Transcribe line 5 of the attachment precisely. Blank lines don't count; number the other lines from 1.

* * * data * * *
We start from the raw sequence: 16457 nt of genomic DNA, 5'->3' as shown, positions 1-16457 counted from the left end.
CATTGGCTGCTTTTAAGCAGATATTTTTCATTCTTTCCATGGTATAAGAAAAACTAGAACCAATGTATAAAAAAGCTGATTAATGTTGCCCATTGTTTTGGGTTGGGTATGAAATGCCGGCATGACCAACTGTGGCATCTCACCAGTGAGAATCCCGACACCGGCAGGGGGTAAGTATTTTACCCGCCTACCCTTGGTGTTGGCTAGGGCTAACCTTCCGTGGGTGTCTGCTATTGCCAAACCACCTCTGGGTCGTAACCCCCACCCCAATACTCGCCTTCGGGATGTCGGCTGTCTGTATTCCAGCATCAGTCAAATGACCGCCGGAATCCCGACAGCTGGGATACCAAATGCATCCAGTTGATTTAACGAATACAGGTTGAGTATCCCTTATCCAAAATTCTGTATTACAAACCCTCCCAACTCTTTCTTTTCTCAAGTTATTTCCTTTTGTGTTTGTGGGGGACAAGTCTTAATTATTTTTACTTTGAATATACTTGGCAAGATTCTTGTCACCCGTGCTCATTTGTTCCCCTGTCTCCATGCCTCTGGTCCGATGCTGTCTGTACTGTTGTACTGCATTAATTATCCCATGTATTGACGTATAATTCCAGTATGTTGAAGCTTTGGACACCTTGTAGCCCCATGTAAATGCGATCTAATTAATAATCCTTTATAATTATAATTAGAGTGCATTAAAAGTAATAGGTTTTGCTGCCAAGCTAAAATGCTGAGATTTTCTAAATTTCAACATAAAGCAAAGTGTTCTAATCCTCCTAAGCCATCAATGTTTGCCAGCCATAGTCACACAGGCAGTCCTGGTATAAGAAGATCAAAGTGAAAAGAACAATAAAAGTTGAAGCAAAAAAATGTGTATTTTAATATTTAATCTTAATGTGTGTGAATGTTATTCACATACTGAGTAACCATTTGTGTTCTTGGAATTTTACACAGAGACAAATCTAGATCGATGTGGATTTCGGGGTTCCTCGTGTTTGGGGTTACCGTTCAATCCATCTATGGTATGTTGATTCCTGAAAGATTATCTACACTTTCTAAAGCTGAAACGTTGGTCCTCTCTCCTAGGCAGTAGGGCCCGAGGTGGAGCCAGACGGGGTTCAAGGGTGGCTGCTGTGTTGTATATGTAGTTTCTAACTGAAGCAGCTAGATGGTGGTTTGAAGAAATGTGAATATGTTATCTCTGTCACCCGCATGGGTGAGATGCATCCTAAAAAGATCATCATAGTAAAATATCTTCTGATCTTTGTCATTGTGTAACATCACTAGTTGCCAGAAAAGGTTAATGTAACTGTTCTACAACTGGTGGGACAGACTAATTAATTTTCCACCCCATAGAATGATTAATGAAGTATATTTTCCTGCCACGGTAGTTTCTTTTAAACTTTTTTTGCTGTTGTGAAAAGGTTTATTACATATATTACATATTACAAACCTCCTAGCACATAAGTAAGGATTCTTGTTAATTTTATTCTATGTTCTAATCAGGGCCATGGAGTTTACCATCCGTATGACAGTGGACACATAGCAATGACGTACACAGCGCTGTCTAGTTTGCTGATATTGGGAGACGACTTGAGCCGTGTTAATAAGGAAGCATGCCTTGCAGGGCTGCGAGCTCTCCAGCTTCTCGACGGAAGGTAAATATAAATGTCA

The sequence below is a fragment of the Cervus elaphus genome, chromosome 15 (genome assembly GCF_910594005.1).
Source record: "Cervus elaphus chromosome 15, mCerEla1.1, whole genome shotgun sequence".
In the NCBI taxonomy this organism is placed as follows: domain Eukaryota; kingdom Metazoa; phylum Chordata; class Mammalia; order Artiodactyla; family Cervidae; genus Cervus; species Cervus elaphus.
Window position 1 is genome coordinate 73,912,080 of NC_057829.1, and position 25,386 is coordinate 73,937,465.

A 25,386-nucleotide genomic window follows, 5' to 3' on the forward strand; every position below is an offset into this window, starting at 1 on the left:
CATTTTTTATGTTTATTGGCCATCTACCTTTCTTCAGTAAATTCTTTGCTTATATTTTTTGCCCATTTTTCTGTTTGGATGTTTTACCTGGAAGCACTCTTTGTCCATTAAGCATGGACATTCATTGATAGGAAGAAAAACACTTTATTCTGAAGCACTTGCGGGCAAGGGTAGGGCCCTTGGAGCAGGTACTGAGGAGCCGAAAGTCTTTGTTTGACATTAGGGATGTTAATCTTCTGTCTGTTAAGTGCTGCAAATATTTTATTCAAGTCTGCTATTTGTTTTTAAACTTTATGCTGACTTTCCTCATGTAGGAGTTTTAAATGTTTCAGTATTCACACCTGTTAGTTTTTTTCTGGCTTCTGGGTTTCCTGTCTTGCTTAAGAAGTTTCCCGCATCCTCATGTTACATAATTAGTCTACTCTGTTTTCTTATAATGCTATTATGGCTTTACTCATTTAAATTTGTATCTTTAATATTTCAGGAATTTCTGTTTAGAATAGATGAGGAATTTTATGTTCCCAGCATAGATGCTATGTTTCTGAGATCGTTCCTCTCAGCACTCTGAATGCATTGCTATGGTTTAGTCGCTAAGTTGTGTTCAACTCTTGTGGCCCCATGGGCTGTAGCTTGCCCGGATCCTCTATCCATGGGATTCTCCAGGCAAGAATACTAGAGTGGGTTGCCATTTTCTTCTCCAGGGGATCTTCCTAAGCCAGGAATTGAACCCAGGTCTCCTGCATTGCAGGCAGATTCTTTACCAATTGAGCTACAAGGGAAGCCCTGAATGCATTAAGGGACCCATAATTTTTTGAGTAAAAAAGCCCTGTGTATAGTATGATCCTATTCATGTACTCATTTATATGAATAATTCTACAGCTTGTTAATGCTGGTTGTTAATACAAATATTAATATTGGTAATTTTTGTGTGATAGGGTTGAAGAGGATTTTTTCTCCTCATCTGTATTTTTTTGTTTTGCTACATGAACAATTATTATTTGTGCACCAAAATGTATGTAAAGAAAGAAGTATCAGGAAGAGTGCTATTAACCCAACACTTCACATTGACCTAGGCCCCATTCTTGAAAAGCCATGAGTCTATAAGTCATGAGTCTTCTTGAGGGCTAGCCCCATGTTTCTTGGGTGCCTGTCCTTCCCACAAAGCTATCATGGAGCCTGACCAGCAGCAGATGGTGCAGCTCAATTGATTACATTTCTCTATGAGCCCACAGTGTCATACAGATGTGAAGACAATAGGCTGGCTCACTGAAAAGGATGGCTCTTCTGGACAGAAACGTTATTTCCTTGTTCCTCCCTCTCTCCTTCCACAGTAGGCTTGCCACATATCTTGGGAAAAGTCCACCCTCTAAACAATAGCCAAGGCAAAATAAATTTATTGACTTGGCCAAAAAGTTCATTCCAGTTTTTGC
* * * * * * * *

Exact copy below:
In the NCBI taxonomy this organism is placed as follows: domain Eukaryota; kingdom Metazoa; phylum Chordata; class Mammalia; order Artiodactyla; family Cervidae; genus Cervus; species Cervus elaphus.